I was setting up for a workshop last week, which included pulling dozens of prepared items from the refrigerator. We always start with a nice lunch, and I often marinate olives to match whatever we’ll eat that day. I wanted to give the olives time to warm up before serving.
The olives filled a plastic quart container, one identical to the three-dozen others clustered in the fridge. I had prepared them a week before, blanching and smashing the tight picholine flesh, then submerging them in anchovy oil, swimming with lemon zest, the fish themselves, slivers of garlic and bay leaves. But in the pre-class shuffle, the olives got lost in the fridge.
Refrigerator blindness is a common, frustrating affliction. In a professional kitchen, especially, it is anathema to enlist someone to find something, interrupting their work just to help you “look harder.”
Still with class about to begin, I had to give up on the olives and found others I liked tucked away in the fridge. My cooks took a shot at finding the elusive quart container, after my failed attempt. It HAD to be there.
They emptied the entire refrigerator, and only after beginning to replace the containers they had removed, had they found the olives we were looking for. They were in the same place I had put them, but I had overlooked them at each pass. Instead of being labeled “olives,” you see, they were marked “chicken,” a leftover label from a batch of stock.
This reminded me of the pitfalls of mislabeling and, as important, the virtues of labeling correctly. Just as a lazily and inadvertently mis-labeled container can blind us to what our eyes could otherwise clearly see, so an appropriately labeled container will sharply direct our attention, focus our gaze. I might think I know what’s in my refrigerator, but I still like having things announce themselves, scream to me “Over here! Would you like to play?”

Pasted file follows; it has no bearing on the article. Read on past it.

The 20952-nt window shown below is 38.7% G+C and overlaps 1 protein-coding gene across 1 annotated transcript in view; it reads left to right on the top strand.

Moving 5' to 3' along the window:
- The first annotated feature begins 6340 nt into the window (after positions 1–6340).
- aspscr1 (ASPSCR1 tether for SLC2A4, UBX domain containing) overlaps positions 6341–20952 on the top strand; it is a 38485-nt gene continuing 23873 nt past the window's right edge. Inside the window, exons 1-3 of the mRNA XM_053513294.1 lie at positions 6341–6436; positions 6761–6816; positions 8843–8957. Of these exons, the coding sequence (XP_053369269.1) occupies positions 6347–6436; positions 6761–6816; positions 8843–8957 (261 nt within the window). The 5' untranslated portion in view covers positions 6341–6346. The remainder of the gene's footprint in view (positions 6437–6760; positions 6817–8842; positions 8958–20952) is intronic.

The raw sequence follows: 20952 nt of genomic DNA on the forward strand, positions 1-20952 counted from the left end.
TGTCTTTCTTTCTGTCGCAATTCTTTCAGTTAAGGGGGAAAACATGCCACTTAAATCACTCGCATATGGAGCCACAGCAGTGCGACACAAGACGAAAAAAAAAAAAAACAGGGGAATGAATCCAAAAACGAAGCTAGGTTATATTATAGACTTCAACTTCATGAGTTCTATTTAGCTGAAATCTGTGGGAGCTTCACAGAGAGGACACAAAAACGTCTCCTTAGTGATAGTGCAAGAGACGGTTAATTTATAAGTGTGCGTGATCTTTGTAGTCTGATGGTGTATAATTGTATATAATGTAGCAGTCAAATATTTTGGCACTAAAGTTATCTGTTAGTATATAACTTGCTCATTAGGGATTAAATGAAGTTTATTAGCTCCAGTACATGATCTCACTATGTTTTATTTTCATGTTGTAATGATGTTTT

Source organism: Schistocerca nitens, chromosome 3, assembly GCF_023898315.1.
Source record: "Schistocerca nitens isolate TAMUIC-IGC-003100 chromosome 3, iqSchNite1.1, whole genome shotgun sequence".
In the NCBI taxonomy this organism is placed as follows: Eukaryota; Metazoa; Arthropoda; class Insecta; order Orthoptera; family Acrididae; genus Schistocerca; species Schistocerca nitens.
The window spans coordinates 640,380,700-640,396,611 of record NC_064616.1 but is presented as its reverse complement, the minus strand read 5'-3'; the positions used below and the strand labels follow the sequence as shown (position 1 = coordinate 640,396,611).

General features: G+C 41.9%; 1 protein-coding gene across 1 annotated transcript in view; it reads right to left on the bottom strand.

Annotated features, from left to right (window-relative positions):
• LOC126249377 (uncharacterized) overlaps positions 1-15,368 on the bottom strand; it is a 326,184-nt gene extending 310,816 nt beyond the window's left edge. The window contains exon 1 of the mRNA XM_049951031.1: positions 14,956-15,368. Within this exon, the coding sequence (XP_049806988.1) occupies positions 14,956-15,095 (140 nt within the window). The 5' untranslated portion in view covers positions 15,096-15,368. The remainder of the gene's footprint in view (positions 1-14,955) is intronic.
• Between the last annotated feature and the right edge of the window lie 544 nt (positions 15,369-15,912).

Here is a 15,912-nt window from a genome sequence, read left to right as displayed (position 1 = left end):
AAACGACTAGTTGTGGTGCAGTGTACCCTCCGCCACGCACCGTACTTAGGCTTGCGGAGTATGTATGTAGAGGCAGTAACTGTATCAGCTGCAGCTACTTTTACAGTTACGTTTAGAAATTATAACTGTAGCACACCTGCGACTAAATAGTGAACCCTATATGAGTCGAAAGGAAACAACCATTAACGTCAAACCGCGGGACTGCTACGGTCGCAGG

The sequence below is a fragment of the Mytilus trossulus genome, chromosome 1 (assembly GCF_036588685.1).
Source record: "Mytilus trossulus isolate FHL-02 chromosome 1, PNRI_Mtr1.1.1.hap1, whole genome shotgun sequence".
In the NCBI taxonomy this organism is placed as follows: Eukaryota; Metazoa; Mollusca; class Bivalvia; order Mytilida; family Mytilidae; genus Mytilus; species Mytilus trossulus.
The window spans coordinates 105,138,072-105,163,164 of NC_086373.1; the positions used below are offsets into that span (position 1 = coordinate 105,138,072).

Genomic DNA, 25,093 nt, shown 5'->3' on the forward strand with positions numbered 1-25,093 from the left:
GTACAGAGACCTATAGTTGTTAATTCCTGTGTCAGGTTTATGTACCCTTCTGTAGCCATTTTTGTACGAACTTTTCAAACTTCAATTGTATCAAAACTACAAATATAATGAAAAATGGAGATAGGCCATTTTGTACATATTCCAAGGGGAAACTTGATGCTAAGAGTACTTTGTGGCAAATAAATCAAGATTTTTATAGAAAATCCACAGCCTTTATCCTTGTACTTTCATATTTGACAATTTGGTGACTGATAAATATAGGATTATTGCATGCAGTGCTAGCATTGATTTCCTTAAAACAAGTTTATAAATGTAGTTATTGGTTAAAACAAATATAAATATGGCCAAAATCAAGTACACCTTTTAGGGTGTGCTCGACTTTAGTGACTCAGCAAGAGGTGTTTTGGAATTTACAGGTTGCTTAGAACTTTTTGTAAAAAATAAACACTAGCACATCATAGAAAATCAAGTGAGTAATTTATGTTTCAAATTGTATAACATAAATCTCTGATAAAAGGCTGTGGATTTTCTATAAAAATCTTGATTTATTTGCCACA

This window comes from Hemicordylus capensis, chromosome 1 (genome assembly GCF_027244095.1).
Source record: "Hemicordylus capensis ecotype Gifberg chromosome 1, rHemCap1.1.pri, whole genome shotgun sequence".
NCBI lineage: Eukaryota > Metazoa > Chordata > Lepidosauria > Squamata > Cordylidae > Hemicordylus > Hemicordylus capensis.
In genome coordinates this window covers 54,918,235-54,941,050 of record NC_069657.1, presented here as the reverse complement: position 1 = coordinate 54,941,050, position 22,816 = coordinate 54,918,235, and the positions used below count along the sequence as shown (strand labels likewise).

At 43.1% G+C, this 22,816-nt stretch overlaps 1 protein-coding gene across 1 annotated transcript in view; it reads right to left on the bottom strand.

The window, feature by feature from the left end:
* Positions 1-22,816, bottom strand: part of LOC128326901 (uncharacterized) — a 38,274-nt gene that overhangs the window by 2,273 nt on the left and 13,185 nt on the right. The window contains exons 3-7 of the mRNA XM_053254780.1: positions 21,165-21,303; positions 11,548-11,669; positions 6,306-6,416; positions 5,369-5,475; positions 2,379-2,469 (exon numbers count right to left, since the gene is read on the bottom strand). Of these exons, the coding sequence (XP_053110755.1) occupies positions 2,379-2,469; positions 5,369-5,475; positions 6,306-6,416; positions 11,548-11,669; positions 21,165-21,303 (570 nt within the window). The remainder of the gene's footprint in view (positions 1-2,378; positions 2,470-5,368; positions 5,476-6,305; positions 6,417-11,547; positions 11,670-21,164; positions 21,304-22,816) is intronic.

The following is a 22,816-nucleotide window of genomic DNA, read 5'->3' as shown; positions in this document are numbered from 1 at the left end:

A well mise’d refrigerator (where, in part, some things are labeled) can even cue us to dishes before we know how to make them. If I see a container called, “farro” and one named “braised fennel” and a third, “diced celery,” I might immediately imagine steps to bring them all together on the plate. That is easier than sifting through a bunch of unmarked containers, wondering for a moment, what I might do “with all this food.” So, at the very least, labels remind us of what we have to work with, so we don’t have to inventory our options each time anew.
A quick word about types of labels to use. Restaurants prefer masking tape. It’s cheap and takes Sharpie ink well. At home, I’ve moved onto to removable labels, the kind you put on file folders. They too lack country kitchen kitsch, and are bright white and easy to read.